A true medical home includes care for mental health as well as physical

October 8, 2005

Initiatives undertaken by health-care providers in various states could serve as models for improving mental health services across the country. In Texas, for example, pediatricians, psychiatrists, and family physicians have worked in concert to expand critical mental health services for children, said Stephen Barnett, MD, clinical professor of pediatrics at the University of Texas, who participated in a symposium Friday at the American Academy of Pediatrics national conference in Washington, D.C. The session spent an entire afternoon looking at ways to integrate mental health care into the medical home.

Initiatives undertaken by health-care providers in various states could serve as models for improving mental health services across the country. In Texas, for example, pediatricians, psychiatrists, and family physicians have worked in concert to expand critical mental health services for children, said Stephen Barnett, MD, clinical professor of pediatrics at the University of Texas, who participated in a symposium Friday at the American Academy of Pediatrics national conference in Washington, D.C. The session spent an entire afternoon looking at ways to integrate mental health care into the medical home.

The physicians in Texas have succeeded in getting Medicaid funding for presentations to pediatric and family medicine residency programs around the state; have given a number of continuing medical education programs on mental and behavioral health in primary care settings; and have developed a manual for integrating mental health into primary care. They have also gotten the EPSDT (Early and Periodic Screening, Diagnostic, and Treatment program) reimbursement for exams increased from $48 to $74 and are working with other organizations for legislation to put funding for mental health on parity with that for physical health.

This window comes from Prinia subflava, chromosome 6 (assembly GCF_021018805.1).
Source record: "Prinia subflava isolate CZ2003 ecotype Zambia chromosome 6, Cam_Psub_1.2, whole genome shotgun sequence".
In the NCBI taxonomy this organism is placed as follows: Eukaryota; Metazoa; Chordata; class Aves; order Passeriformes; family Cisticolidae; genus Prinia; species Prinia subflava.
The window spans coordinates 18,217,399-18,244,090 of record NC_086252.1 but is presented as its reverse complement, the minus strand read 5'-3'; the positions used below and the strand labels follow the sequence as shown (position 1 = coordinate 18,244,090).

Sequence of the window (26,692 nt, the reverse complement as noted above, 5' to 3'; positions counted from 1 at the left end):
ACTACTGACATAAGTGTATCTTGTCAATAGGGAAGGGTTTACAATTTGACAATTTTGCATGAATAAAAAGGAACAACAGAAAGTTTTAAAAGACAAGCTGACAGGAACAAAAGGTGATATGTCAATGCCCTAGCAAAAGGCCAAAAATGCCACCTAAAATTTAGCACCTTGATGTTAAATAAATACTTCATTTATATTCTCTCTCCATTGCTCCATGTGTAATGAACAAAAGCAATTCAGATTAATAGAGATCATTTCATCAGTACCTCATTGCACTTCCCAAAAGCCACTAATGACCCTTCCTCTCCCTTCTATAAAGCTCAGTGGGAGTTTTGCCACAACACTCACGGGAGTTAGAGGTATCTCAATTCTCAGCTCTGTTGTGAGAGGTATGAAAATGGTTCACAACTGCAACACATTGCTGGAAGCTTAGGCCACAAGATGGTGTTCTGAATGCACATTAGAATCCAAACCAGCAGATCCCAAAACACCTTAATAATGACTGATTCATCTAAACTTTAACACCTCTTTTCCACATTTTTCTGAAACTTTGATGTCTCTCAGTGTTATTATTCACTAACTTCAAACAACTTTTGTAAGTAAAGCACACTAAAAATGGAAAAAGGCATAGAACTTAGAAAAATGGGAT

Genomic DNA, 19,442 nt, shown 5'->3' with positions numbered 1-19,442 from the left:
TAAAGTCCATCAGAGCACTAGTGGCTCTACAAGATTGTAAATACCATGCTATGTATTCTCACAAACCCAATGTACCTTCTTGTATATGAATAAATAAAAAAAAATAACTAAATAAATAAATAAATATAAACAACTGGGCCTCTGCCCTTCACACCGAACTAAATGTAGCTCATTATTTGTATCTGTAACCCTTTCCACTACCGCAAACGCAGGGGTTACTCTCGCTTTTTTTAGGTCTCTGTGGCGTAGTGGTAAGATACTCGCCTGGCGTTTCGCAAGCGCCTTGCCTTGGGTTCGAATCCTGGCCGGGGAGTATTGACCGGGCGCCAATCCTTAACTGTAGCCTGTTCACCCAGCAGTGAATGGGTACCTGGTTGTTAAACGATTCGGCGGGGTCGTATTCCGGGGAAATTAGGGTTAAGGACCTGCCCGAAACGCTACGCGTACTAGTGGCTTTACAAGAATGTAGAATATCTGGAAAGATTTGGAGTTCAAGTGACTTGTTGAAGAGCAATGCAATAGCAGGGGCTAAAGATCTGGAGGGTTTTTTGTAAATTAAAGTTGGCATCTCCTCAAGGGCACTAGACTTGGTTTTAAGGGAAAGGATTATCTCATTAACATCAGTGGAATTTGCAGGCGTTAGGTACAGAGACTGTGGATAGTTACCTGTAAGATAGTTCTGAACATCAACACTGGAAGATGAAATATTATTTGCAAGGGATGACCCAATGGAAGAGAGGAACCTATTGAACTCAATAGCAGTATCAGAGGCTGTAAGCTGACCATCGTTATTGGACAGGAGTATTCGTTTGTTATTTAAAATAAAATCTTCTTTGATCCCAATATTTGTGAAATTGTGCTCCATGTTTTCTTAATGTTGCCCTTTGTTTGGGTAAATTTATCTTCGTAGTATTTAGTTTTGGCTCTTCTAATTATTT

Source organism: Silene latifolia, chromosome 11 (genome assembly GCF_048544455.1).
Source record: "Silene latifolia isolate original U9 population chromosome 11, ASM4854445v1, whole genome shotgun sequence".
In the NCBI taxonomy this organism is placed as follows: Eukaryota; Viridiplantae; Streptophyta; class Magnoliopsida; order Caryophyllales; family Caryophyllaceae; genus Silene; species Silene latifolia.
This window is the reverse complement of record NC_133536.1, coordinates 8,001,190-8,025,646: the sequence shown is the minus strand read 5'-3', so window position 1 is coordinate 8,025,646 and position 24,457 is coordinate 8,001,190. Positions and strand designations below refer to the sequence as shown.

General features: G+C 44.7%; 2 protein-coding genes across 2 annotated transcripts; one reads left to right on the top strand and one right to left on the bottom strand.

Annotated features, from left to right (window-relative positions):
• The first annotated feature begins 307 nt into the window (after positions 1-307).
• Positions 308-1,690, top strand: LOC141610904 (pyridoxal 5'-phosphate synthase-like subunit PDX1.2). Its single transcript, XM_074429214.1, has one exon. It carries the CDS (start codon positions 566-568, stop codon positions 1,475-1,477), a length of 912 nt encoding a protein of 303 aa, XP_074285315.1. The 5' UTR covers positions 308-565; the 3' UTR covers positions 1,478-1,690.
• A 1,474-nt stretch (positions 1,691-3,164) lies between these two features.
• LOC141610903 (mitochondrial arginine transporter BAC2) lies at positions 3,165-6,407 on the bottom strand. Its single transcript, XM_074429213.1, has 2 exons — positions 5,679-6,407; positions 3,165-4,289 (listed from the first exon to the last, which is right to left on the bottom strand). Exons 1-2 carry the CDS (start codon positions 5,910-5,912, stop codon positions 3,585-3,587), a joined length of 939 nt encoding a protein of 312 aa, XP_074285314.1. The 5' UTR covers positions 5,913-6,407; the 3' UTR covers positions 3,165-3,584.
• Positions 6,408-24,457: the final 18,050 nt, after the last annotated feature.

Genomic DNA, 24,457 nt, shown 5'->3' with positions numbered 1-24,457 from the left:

At the same time, the Texas Pediatric Society has established a Mental Health Task Force to deal with mental health issues in offices practices and other settings. With 20% of children in Texas having mental or behavioral problems, said Dr. Barnett, the need for systematic action is obvious.

Featured speaker David Satcher, MD, PhD, former U.S. Surgeon General and interim president of Morehouse School of Medicine, told the symposium, "Mental disorders are as disabling as cancer or heart disease in terms of premature death and lost productivity."

But he also noted that connecting physical and mental care is more important now than in the past because research has increased our ability to recognize, diagnose, and treat conditions effectively. Dr. Satcher said 80% to 90% of mental disorders are treatable with medications or other therapies.